I can play this until they localize Dragon Quest Walk
Dragon Quest of the Starshit North America at just the wrong time earlier in 2020. Arriving almost five years after its initial release in Japan, the free-to-play, gacha RPG reached our shores right around the same time COVID-19 did. A month later, my employer put out a memo instructing anybody who could work from home to do so, and soon enough I found myself dropping off this mobileadventure in favor of Dragon Quest XI S – Definitive Editionon my Switch.
In a few months though, depending on how this winter goes, I’ll start going back to the office for a few days a week. Because I won’t be stuck at home as much, I’m probably going to once again find time for those simple little gacha games that help pass the time. And while Dragon Quest of the Starsstill has some life to it that I wouldn’t be against picking it back up, it may have to step aside for Dragon Quest Tact.
Dragon Quest Tactimpressed me right off the bat with its production values. This game looks gorgeous and runs fantastically on my Google Pixel 3a. We haven’t seen too many Dragon Questmobile titles reach our shores to compare, but the classic DQmonsters really pop here. The battlegrounds have enough detail and charm as well to show a lot of work went into them. The layout of the actual tactical grid might be incredibly basic, with a flat fighting surface that occasionally features cluttered rubble to block your way, but that puts it on par with the tactical combat.
Your best source of comparison forDragon Quest Tactis Fire Emblem Heroes. The battlegrounds can be a bit bigger, and there is no weapons triangle to manage, but the casual nature of the game is the same. This isn’t trying to replicate a more extensive tactics game you’d find on console and PC. Rather, it’s comfortably designed for the mobile experience, getting you in and out of battles as quickly as possible.
Because this is a gacha game, there is a lot of loot to collect. You can add new monsters to your team through the campaign or scout them with random gacha draws. You can only have one of each monster in your repertoire, so if you want a team of slimes, you need to make sure you have at least five different types of slimes. Like with other gacha games, all that loot you acquire can be put to good use leveling up your characters, strengthening their moves, raising their rank, and boosting your profile rank. If that sounds like every other free-to-play gacha game, well, you’re not wrong.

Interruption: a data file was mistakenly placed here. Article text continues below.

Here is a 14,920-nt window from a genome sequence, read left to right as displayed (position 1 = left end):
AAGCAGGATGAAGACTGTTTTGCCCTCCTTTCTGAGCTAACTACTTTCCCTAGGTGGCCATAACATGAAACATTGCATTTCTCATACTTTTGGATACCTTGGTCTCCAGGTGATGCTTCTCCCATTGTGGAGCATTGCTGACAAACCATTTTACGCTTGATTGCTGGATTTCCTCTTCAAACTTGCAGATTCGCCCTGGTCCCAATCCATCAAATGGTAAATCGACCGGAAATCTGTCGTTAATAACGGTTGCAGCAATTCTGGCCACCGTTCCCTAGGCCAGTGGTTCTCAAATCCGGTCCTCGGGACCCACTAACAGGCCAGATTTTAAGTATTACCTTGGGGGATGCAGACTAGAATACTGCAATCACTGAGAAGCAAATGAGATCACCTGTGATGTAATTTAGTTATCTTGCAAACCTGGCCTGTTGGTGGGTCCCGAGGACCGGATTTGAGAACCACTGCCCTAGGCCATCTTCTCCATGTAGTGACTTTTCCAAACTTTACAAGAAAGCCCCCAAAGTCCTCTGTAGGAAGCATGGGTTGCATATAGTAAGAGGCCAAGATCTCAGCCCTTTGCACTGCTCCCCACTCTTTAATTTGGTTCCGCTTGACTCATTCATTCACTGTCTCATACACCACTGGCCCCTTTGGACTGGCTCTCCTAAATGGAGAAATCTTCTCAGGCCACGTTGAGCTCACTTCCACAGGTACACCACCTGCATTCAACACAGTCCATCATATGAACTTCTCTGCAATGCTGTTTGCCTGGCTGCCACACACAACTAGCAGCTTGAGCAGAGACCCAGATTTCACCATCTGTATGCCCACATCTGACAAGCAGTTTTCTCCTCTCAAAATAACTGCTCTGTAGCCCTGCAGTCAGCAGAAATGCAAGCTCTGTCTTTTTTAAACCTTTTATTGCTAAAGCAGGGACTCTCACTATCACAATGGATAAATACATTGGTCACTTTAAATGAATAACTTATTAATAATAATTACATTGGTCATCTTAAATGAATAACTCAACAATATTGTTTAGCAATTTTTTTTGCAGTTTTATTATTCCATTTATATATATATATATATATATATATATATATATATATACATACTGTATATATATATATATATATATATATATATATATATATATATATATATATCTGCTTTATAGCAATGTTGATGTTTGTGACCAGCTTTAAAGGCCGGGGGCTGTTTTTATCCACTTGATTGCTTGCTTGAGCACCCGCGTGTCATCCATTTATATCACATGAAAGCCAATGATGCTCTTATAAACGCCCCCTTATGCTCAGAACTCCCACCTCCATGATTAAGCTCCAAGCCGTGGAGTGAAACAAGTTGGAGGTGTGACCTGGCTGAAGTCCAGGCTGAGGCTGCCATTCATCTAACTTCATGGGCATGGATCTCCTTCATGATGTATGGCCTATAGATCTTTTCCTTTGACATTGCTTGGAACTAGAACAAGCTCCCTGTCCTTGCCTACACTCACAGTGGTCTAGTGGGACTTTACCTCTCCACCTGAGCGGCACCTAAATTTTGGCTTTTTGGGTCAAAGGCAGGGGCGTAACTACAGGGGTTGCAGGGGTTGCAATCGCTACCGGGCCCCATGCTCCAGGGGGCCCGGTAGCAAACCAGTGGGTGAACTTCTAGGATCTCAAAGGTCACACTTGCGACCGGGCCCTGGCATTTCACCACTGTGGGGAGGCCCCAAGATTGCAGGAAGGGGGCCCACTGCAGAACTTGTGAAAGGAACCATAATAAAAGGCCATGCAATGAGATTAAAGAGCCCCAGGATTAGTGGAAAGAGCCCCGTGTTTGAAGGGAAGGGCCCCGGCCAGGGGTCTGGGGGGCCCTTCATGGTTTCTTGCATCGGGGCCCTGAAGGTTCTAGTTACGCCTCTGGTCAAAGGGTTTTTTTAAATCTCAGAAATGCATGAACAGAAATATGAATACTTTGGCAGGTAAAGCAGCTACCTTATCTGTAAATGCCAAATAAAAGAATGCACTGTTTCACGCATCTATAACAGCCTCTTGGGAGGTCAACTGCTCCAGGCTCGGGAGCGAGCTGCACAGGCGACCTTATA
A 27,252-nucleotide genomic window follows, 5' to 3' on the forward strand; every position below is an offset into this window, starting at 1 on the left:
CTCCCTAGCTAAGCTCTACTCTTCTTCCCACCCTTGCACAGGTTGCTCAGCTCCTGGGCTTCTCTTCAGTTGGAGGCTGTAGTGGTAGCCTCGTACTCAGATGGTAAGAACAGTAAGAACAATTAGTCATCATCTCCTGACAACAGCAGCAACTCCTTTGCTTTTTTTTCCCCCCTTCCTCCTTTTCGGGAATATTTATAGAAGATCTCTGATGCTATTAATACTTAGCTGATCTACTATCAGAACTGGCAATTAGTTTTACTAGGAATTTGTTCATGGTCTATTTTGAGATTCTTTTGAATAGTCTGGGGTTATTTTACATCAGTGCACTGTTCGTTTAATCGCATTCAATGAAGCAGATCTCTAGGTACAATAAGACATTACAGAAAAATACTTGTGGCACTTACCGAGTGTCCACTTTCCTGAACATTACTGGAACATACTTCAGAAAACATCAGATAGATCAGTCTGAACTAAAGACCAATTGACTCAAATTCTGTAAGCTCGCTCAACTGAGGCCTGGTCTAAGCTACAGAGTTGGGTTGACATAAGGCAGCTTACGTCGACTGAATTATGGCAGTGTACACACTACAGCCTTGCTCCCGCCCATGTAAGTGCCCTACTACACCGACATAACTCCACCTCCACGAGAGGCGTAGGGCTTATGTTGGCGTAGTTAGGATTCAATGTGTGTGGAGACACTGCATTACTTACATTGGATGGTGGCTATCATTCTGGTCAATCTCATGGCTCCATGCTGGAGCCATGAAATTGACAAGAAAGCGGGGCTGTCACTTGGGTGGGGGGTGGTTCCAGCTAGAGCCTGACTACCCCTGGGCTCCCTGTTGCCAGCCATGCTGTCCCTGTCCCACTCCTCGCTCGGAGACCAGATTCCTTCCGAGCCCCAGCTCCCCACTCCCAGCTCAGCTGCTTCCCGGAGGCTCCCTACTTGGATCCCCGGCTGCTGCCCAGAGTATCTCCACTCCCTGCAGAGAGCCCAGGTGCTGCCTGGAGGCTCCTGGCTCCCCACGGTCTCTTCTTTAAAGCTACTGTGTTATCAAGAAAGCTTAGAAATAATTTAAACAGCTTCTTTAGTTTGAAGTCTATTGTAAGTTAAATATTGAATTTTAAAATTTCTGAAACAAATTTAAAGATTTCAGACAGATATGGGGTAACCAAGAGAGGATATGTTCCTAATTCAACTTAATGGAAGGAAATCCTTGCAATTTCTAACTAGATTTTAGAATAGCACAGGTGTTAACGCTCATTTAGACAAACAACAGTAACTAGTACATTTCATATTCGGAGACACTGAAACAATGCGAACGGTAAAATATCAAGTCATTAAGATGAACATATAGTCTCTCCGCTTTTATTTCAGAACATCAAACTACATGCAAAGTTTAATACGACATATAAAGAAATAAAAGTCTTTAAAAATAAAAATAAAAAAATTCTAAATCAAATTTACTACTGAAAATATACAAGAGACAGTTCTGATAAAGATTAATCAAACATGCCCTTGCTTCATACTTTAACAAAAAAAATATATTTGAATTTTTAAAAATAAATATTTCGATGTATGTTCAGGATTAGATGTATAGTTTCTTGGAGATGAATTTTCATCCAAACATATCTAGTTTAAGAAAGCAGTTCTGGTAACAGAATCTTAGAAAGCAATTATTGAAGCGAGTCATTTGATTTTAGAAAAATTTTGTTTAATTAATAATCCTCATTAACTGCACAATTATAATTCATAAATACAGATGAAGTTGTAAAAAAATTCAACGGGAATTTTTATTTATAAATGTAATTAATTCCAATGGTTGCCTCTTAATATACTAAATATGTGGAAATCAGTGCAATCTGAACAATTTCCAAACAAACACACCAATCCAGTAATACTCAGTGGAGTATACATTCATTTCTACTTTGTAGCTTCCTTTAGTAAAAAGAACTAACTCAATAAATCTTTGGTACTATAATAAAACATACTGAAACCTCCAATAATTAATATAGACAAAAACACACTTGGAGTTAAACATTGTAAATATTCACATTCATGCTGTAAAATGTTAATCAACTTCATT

So if this has all the elements found in other F2P mobile games, what makes it better than, say, Tom Clancy’s Elite Squad? Basically, its superiority to that and many other similar titles has to do with the base gameplay. Dragon Quest Tactis simply more engaging and enjoyable to play. It may lack depth, but it’s not afraid to throw a challenge your way even in its early hours. I had an S-ranked and an A-ranked character from my first freebie pull, but by the third chapter, I really had to start paying attention to the make-up of my team and how best to take down enemies as fast as possible. As with most free-to-play games, if you stick with it, you’ll eventually face more challenging battles that you might be able to conquer with grinding, coughing up cash, or displaying a competent amount of skill. Nothing from this preview period required the former two tactics, but chances are quite likely it’ll goad players to drop some dough when those inevitableFinal Fantasycrossovers start.
I would be lying if I said I didn’t look at Dragon Quest Tactwith a tinge of disappointment following the blockbuster success of Genshin Impact, but it’s probably unfair to hold this title up to that game’s standards. I mean, who knew miHoYo would pull that off as well as it did? While Genshinmay be the future of free-to-play gacha games, or at least the new gold standard, this is an excellent example of the genre as we’ve come to know it.
Dragon Quest Tactis out now in Japan and will launch in the rest of the world in early 2021.
[This preview is based on an Early Access build of the game provided by the publisher.]